Go to: Experimental animal findings Ketogenic diet and seizure models Application of the KD to multiple animal epilepsy models has demonstrated therapeutic effects, e.g. KDs can increase induced-seizure threshold, delay seizure development, attenuate seizure risk and decrease the seizure severity (Maalouf et al., 2009; Todorova et al., 2000; Xu et al., 2006; Mantis et al., 2004). While careful attention has been paid to the effects of KD upon seizure activity, less is known about its effects upon cognition. Neuroprotective capacity of the ketogenic diet Data are available that suggest that the KD has neuroprotective effects that could be applied beyond its treatment for epileptic conditions. Several studies have demonstrated that KDs can enhance cognitive function in both pathophysiological and normal healthy experimental animal systems (Appelberg et al., 2009; Xu et al., 2010). For example, KDs were able to improve the motor coordination and cognition recovery in young rats suffering from traumatic brain injury (Appelberg et al., 2009). Pro-cognitive and memory enhancement effects of KDs have been demonstrated in normal, healthy, aged rats and to a lesser extent in young rats, suggesting that age may not be a confound for KD use (Xu et al., 2010). In a murine model of Alzheimer’s disease (AD) in which mice express a mutated human amyloid precursor protein (APP) transgene, KDs have been shown to attenuate the production and accumulation of the cytotoxic proteolytic products of APP, i.e. amyloid-β 40/42, that are thought to underlie the etiology of AD (Van dA et al., 2005). Amyotrophic lateral sclerosis (ALS; Lou Gehrig’s disease), like AD, is a neurodegenerative disorder often linked to oxidative stress of neurons. Murine models of ALS, in which transgenic mice pos Continue reading >>

Sleep Interrupted? The Blood Sugar And Sleep Connection

Sleep Interrupted? The Blood Sugar And Sleep Connection

In my last newsletter, I wrote about how most people with sleep trouble think they have too much energy and simply can’t settle down. I also discussed that one of the main causes of insomnia is actually a deep level of exhaustion. Odd as it may seem, the body needs energy to calm or sedate itself for sleep. Without energy, we stay awake, “wired and tired.” The second most common cause of insomnia is a silent blood sugar issue that affects one third of Americans. The worst part is, a shocking 90% of people are unaware of this problem until it is too late! (1) Could you or someone you know be suffering from blood-sugar-related insomnia? Keep reading to learn the facts about this troubling, little-known sleep issue. First Comes Stress, Then Come Cravings Sleep disorders affect an estimated 50-70 million Americans and, as I discussed in my last newsletter, much of this is caused by stress and exhaustion. When under stress, the adrenals go shopping for energy. Their favorite stop is the pancreas, where stress generates insatiable cravings for sweets to create the energy the adrenals can no longer provide. Before you know it, Americans are waking up to a sugar-laced cup of coffee or two. In an attempt to pick the healthy choice, we might sip green tea to keep us going through the morning. Lunch might be a salad and a diet soda. Then, as the blood sugar starts plummeting, bringing on the all-too-well-known afternoon crash, dark chocolate is passed around the office as if you had called room service. By the end of the workday, either a workout, latte or a nap is the only thing getting us home without falling asleep. The Band-aid Cure To remedy this, some of us have adopted a diet that was originally formulated for folks with severe hypoglycemia”the “six small meals a Continue reading >>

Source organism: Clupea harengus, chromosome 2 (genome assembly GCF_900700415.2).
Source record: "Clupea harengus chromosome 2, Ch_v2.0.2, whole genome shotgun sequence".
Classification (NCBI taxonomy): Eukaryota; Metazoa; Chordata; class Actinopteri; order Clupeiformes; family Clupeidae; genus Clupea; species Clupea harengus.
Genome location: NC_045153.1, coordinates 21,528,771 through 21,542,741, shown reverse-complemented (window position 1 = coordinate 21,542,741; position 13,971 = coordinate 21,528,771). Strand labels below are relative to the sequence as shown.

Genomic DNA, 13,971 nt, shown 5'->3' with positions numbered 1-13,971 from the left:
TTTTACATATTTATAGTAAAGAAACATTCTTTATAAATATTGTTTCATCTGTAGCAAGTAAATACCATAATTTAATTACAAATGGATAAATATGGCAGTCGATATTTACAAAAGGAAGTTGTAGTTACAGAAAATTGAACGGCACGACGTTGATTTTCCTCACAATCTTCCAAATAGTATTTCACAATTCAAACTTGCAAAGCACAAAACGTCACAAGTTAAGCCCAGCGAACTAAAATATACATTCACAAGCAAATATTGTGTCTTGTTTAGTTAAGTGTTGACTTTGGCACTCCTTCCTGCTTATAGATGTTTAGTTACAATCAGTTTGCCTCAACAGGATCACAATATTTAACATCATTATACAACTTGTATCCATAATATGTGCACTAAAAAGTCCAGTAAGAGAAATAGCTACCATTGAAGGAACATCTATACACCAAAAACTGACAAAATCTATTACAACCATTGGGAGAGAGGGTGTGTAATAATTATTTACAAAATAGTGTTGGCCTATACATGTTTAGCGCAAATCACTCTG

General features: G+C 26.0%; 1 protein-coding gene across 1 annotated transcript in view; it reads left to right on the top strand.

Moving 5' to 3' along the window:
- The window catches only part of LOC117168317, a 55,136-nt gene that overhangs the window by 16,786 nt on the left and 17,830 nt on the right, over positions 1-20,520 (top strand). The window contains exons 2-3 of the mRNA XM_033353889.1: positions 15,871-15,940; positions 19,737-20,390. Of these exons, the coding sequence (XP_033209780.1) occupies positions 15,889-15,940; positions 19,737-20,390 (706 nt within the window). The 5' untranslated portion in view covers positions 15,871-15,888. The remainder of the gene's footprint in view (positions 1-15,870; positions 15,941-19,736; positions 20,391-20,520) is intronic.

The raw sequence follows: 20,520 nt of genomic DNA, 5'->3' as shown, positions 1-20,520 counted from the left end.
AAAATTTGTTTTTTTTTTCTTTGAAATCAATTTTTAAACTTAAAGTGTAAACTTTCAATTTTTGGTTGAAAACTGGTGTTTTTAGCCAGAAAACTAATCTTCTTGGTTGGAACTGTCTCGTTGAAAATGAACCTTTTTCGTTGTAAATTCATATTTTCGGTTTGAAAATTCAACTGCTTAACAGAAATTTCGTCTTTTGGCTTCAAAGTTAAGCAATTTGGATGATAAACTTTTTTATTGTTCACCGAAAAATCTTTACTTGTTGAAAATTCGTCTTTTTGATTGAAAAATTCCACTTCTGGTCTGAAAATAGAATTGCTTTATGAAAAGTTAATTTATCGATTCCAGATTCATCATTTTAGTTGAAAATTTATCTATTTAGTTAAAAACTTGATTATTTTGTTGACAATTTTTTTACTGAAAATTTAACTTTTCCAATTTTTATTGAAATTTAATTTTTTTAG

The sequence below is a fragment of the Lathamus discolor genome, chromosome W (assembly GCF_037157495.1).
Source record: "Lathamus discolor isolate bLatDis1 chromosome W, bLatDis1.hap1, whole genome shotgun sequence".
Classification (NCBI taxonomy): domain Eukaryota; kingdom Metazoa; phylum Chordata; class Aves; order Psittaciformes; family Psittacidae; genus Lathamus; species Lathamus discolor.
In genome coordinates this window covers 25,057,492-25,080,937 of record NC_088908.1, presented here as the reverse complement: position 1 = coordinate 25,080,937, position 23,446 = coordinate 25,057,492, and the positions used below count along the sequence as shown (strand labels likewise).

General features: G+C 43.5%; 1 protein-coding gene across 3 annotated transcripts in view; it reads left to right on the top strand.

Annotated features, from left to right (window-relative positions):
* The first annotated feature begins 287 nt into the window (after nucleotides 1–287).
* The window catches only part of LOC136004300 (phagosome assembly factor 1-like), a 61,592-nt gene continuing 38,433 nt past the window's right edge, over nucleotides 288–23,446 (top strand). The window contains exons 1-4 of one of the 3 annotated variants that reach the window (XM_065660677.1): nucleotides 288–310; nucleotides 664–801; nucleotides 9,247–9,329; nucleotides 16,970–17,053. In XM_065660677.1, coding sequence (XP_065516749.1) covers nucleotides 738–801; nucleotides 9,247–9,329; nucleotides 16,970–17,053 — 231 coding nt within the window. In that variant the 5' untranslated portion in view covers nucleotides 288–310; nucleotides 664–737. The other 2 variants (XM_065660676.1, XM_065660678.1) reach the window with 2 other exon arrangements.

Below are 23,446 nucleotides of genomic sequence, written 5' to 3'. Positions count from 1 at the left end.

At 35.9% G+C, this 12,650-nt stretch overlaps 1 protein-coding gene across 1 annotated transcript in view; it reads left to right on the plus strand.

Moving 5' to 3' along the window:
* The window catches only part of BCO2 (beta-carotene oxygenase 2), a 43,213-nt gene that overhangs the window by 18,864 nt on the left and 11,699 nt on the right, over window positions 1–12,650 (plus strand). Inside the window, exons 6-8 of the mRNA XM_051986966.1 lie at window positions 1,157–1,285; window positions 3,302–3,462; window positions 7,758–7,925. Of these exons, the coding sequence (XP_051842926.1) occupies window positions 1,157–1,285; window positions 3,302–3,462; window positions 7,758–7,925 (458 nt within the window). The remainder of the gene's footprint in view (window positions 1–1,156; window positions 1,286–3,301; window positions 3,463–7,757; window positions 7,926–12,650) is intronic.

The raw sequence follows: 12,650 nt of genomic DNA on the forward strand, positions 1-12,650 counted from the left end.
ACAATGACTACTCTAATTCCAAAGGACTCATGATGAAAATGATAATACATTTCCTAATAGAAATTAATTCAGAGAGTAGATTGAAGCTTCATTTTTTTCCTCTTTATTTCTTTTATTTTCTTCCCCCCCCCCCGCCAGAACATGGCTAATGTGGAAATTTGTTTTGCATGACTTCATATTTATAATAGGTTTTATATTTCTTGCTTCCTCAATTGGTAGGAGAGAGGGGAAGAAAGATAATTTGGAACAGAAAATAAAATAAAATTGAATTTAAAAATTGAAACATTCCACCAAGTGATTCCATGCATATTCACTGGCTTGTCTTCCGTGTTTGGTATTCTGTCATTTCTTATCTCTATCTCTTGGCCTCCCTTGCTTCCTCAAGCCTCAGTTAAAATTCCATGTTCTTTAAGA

What Could Cause Extreme Insomnia On A Low Carb Diet?

What Could Cause Extreme Insomnia On A Low Carb Diet?

it happens each time i attempt a ketogenic diet. i eat high-quality foods and that doesn't seem to matter. i also experience tingling arms and legs when trying to sleep on a low carb diet. anyone know what the problem could be? Continue reading >>

Getting Better Sleep — Cool, Dark, And Lots Of B6, Carbs, Calories, And Fat

Getting Better Sleep — Cool, Dark, And Lots Of B6, Carbs, Calories, And Fat

recently posted some sleeping tips. A lot of other great bloggers write about sleep too, like Mark Sisson, Robb Wolf, and Stephan Guyenet. I think sleep is really important, and I’ve had a lot of sleeping problems in the past, some of which I still occasionally struggle with, so I’m going to follow suit and post the things that have helped me most. Over a number of years, I’ve found that many things impact my ability to sleep, but from among these I can distill a handful of things I’ve found most critical: A cool, dark room. Light and phsyical activity upon waking. Lots of carbs, calories, and fat. Sufficient B6-rich foods. I need to have close to total darkness in the room when I fall asleep, and a sleep mask helps to prevent any residual light from reaching my eyes. A sleep mask does almost nothing if there’s lots of light in the room, as light on the skin seems to have a lesser effect than light on the eyes, but a nevertheless very meaningful impact. As my sleep has improved over the last two years, I’ve become less sensitive to light, perhaps because better sleep itself has begun normalizing my metabolic disturbances. But by “less sensitive” I mean that I can tolerate residual light sneaking in around the edges of curtains. I don’t mean I can tolerate no curtains or a light being on in the hallway, either of which would keep me up all night. I hope in the future my light tolerance continues to improve, as it makes no sense to me that humans are not designed to be able to tolerate at least the equivalent of moonlight and starlight. In addition to being dark, the room also has to be cool. I need a fan if the temperature gets much higher than 65F, and below 60F is ideal. I have also found that waking up at a regular time and immediately exposing mysel Continue reading >>